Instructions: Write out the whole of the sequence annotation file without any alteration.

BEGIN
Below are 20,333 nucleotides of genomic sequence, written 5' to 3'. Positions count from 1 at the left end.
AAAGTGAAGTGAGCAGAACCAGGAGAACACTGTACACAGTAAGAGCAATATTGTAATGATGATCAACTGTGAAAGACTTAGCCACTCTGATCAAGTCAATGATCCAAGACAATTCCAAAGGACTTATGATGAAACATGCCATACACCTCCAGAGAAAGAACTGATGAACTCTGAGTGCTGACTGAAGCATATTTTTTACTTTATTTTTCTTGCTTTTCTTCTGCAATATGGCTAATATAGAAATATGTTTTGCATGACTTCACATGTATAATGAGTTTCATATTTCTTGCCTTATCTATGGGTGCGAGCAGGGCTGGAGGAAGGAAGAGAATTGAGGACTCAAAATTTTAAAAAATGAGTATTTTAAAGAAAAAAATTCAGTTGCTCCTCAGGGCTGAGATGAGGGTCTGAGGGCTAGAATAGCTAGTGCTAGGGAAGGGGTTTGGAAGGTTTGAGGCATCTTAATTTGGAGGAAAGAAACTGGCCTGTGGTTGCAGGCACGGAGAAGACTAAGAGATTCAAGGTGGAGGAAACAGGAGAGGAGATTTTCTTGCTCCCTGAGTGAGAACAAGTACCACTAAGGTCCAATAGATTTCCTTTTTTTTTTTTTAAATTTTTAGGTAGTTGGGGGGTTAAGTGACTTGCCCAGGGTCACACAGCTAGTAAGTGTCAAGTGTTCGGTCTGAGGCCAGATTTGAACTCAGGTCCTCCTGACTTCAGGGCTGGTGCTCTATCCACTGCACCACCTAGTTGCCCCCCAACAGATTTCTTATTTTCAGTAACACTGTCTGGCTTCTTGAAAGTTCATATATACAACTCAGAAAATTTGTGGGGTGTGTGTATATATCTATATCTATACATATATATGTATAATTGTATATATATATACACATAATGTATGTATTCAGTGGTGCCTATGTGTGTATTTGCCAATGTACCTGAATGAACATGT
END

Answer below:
Below are 20,333 nucleotides of genomic sequence, written 5' to 3'. Positions count from 1 at the left end.
AAAGTGAAGTGAGCAGAACCAGGAGAACACTGTACACAGTAAGAGCAATATTGTAATGATGATCAACTGTGAAAGACTTAGCCACTCTGATCAAGTCAATGATCCAAGACAATTCCAAAGGACTTATGATGAAACATGCCATACACCTCCAGAGAAAGAACTGATGAACTCTGAGTGCTGACTGAAGCATATTTTTTACTTTATTTTTCTTGCTTTTCTTCTGCAATATGGCTAATATAGAAATATGTTTTGCATGACTTCACATGTATAATGAGTTTCATATTTCTTGCCTTATCTATGGGTGCGAGCAGGGCTGGAGGAAGGAAGAGAATTGAGGACTCAAAATTTTAAAAAATGAGTATTTTAAAGAAAAAAATTCAGTTGCTCCTCAGGGCTGAGATGAGGGTCTGAGGGCTAGAATAGCTAGTGCTAGGGAAGGGGTTTGGAAGGTTTGAGGCATCTTAATTTGGAGGAAAGAAACTGGCCTGTGGTTGCAGGCACGGAGAAGACTAAGAGATTCAAGGTGGAGGAAACAGGAGAGGAGATTTTCTTGCTCCCTGAGTGAGAACAAGTACCACTAAGGTCCAATAGATTTCCTTTTTTTTTTTTTAAATTTTTAGGTAGTTGGGGGGTTAAGTGACTTGCCCAGGGTCACACAGCTAGTAAGTGTCAAGTGTTCGGTCTGAGGCCAGATTTGAACTCAGGTCCTCCTGACTTCAGGGCTGGTGCTCTATCCACTGCACCACCTAGTTGCCCCCCAACAGATTTCTTATTTTCAGTAACACTGTCTGGCTTCTTGAAAGTTCATATATACAACTCAGAAAATTTGTGGGGTGTGTGTATATATCTATATCTATACATATATATGTATAATTGTATATATATATACACATAATGTATGTATTCAGTGGTGCCTATGTGTGTATTTGCCAATGTACCTGAATGAACATGT